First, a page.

Plot summary

Uploaded by: FREEMAN

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720p.WEB 1080p.WEB
281.57 MB
English 2.0
23.976 fps
12 hr 30 min
P/S 2 / 13
523.17 MB
English 2.0
23.976 fps
12 hr 30 min
P/S 1 / 24

Movie Reviews

Reviewed by horsebeaverfoxman8 / 10

A puzzle worth solving

As Denis Villeneuve's first crack at filmmaking, "RWD FFWd" is pretty damn good. It isn't coherent or logical, but it works if you meet the film on its own weird, disjointed level.

Its story -- if one can call it that -- is fractured, both by design and by the way it's told. The narrative is told from the perspective of the "black box" of memory, and the events unfold as if your uncle sat on the remote control while the film was playing and the movie is skipping or rewinding through entire sequences and scenes.

The story we are provided with, therefore, is broken twofold. Once by Villeneuve's writing and another time by his editing. Yet the film recalls "Memento" in that Villeneuve gives us a narrator, Lorne Brass, to explain the madness.

The narrative style may alienate some, as might the precise, directorial voice-over from Brass, but the rambling story and the poetic execution of its Jamaican- documentary premise is worth investigating. It's only 30 minutes, after all. But what an enigmatic thrill those 30 minutes are.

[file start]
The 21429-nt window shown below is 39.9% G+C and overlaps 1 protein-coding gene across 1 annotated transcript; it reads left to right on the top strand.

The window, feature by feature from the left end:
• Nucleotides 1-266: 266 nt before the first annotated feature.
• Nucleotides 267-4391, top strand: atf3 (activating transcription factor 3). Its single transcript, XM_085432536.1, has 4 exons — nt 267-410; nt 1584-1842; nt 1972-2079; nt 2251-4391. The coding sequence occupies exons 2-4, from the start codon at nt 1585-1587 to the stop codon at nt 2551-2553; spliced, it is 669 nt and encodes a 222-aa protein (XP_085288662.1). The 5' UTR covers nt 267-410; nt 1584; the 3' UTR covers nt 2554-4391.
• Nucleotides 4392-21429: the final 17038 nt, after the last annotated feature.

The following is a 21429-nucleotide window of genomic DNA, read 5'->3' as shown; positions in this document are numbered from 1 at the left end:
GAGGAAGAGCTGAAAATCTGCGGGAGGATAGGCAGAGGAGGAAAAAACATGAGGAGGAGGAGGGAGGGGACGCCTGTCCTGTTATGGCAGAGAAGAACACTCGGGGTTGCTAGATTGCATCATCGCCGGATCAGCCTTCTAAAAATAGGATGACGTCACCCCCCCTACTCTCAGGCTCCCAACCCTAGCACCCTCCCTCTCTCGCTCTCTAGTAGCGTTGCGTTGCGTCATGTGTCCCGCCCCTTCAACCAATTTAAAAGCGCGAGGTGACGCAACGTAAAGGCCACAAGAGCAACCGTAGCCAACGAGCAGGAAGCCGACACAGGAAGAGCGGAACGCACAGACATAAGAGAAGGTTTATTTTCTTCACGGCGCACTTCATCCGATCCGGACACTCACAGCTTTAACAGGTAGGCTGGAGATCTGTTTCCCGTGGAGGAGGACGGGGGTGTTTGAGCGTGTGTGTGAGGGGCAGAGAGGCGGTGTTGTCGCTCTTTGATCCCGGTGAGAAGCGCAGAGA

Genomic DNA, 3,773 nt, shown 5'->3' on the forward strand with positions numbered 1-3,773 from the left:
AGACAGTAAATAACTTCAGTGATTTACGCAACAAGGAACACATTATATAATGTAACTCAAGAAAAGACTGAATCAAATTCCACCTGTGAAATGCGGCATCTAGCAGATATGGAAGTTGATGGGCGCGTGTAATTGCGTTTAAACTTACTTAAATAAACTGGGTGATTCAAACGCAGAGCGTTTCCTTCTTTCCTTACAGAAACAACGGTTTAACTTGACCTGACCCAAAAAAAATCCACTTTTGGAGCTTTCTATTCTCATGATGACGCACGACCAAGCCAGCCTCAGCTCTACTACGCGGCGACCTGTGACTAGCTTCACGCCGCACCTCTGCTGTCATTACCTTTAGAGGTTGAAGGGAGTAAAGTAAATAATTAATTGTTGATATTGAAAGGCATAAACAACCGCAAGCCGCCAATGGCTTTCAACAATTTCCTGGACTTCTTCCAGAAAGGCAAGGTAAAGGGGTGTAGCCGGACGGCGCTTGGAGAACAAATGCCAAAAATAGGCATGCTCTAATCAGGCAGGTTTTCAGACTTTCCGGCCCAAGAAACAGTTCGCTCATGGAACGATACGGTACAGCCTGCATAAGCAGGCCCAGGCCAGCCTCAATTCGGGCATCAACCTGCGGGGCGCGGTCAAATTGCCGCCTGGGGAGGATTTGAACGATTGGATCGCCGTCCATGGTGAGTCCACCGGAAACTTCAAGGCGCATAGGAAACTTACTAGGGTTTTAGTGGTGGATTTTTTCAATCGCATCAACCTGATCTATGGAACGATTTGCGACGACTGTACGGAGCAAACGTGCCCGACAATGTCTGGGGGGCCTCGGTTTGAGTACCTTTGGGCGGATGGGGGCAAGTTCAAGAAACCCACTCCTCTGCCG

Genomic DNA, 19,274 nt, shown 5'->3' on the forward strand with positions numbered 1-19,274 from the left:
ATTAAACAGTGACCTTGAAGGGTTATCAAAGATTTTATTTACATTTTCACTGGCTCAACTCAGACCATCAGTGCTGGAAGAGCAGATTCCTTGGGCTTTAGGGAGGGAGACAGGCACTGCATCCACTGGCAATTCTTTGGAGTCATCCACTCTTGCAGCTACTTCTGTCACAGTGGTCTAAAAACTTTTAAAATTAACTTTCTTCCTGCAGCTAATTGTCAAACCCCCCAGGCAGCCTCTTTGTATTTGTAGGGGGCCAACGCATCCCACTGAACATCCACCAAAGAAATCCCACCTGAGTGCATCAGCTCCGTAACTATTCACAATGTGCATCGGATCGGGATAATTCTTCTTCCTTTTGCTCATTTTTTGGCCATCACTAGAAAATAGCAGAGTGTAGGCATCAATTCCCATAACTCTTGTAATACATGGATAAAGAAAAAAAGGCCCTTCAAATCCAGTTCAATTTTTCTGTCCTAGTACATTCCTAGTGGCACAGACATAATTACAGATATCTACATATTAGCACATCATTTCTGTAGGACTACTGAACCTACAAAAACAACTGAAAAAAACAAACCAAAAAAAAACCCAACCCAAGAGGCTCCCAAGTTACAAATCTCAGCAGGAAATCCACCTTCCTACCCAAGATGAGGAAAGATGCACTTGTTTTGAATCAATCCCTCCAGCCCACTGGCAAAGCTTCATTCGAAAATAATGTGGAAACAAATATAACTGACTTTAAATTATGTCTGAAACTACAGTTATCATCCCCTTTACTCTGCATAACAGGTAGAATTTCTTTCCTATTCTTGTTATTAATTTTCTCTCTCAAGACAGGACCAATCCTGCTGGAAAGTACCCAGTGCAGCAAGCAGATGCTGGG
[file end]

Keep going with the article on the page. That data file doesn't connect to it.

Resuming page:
Reviewed by Horst_In_Translation6 / 10

Interest in Jamaica helps, but isn't crucial to enjoy this one

"REW FFWd" is a Canadien half-hour live action documentary short film from 1994, so this one will have its 25th anniversary in two years. The writer and director is Denos Villeneuve and he was only in his mid-20s when he made this one, his very first career effort. The topic is extremely specific, namely life, culture and problems in Jamaica at the end of the last millennium. There are moments where you could argue if this is really a documentary or fictitious for the most part, but it is up to you to decide. I think the fact that basically everybody we see is no professional actor in here is in my opinion crucial for this being a documentary. Now this is not a work that will really sparkle your interest in the subject too much, so it certainly helps if you care more about the film beforehand than I did to be honest. However, there is a bit of an authentic touch to it and what you hear in here sounds poetic and only rarely tends to sound pretentious. I believe that it's a pretty solid first work for such a young filmmaker. Narrator Lorne Brass is still collaborating with Villeneuve these days, over two decades later, now that he is probably Canada's most famous filmmaker right now. As for this work here, it is fair to say that Villeneuve's rise in popularity made it more famous and that it would perhaps be entirely unknown without the big name attached to the project. Still, I recommend checking it out. Thumbs up.

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